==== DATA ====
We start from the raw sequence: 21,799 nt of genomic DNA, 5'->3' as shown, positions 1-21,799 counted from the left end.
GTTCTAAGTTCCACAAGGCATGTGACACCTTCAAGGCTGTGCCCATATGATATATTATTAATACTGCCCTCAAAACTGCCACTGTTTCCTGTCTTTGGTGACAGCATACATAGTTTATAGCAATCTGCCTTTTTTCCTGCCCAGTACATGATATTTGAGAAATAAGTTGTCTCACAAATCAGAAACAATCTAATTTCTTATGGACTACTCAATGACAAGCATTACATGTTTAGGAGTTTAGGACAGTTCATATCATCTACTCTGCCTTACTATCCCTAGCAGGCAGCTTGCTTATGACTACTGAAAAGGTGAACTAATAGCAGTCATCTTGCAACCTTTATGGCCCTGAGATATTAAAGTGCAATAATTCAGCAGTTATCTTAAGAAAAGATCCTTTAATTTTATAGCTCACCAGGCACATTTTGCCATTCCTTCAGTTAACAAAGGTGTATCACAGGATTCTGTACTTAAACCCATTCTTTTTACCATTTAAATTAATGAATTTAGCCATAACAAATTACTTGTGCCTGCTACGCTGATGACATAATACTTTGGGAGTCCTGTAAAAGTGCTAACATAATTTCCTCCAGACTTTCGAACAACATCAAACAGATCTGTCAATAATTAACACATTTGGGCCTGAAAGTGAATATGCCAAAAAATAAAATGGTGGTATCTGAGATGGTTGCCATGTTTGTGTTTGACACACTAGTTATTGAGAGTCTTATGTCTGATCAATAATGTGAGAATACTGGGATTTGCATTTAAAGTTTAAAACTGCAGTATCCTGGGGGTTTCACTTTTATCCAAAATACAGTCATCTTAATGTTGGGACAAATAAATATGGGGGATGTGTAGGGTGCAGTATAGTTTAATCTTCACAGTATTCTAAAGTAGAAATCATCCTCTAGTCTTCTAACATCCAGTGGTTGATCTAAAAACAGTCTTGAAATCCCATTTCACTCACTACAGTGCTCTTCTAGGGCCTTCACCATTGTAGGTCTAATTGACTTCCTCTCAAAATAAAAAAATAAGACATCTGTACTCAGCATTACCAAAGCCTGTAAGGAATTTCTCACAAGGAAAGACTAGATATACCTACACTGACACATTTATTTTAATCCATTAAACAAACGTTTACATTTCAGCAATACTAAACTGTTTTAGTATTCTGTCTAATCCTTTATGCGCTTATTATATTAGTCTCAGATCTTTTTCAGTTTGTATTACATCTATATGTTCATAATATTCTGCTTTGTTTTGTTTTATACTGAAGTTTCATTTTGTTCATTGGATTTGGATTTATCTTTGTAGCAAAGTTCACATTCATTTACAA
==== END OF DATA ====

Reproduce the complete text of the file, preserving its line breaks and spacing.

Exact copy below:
We start from the raw sequence: 21,799 nt of genomic DNA, 5'->3' as shown, positions 1-21,799 counted from the left end.
GTTCTAAGTTCCACAAGGCATGTGACACCTTCAAGGCTGTGCCCATATGATATATTATTAATACTGCCCTCAAAACTGCCACTGTTTCCTGTCTTTGGTGACAGCATACATAGTTTATAGCAATCTGCCTTTTTTCCTGCCCAGTACATGATATTTGAGAAATAAGTTGTCTCACAAATCAGAAACAATCTAATTTCTTATGGACTACTCAATGACAAGCATTACATGTTTAGGAGTTTAGGACAGTTCATATCATCTACTCTGCCTTACTATCCCTAGCAGGCAGCTTGCTTATGACTACTGAAAAGGTGAACTAATAGCAGTCATCTTGCAACCTTTATGGCCCTGAGATATTAAAGTGCAATAATTCAGCAGTTATCTTAAGAAAAGATCCTTTAATTTTATAGCTCACCAGGCACATTTTGCCATTCCTTCAGTTAACAAAGGTGTATCACAGGATTCTGTACTTAAACCCATTCTTTTTACCATTTAAATTAATGAATTTAGCCATAACAAATTACTTGTGCCTGCTACGCTGATGACATAATACTTTGGGAGTCCTGTAAAAGTGCTAACATAATTTCCTCCAGACTTTCGAACAACATCAAACAGATCTGTCAATAATTAACACATTTGGGCCTGAAAGTGAATATGCCAAAAAATAAAATGGTGGTATCTGAGATGGTTGCCATGTTTGTGTTTGACACACTAGTTATTGAGAGTCTTATGTCTGATCAATAATGTGAGAATACTGGGATTTGCATTTAAAGTTTAAAACTGCAGTATCCTGGGGGTTTCACTTTTATCCAAAATACAGTCATCTTAATGTTGGGACAAATAAATATGGGGGATGTGTAGGGTGCAGTATAGTTTAATCTTCACAGTATTCTAAAGTAGAAATCATCCTCTAGTCTTCTAACATCCAGTGGTTGATCTAAAAACAGTCTTGAAATCCCATTTCACTCACTACAGTGCTCTTCTAGGGCCTTCACCATTGTAGGTCTAATTGACTTCCTCTCAAAATAAAAAAATAAGACATCTGTACTCAGCATTACCAAAGCCTGTAAGGAATTTCTCACAAGGAAAGACTAGATATACCTACACTGACACATTTATTTTAATCCATTAAACAAACGTTTACATTTCAGCAATACTAAACTGTTTTAGTATTCTGTCTAATCCTTTATGCGCTTATTATATTAGTCTCAGATCTTTTTCAGTTTGTATTACATCTATATGTTCATAATATTCTGCTTTGTTTTGTTTTATACTGAAGTTTCATTTTGTTCATTGGATTTGGATTTATCTTTGTAGCAAAGTTCACATTCATTTACAA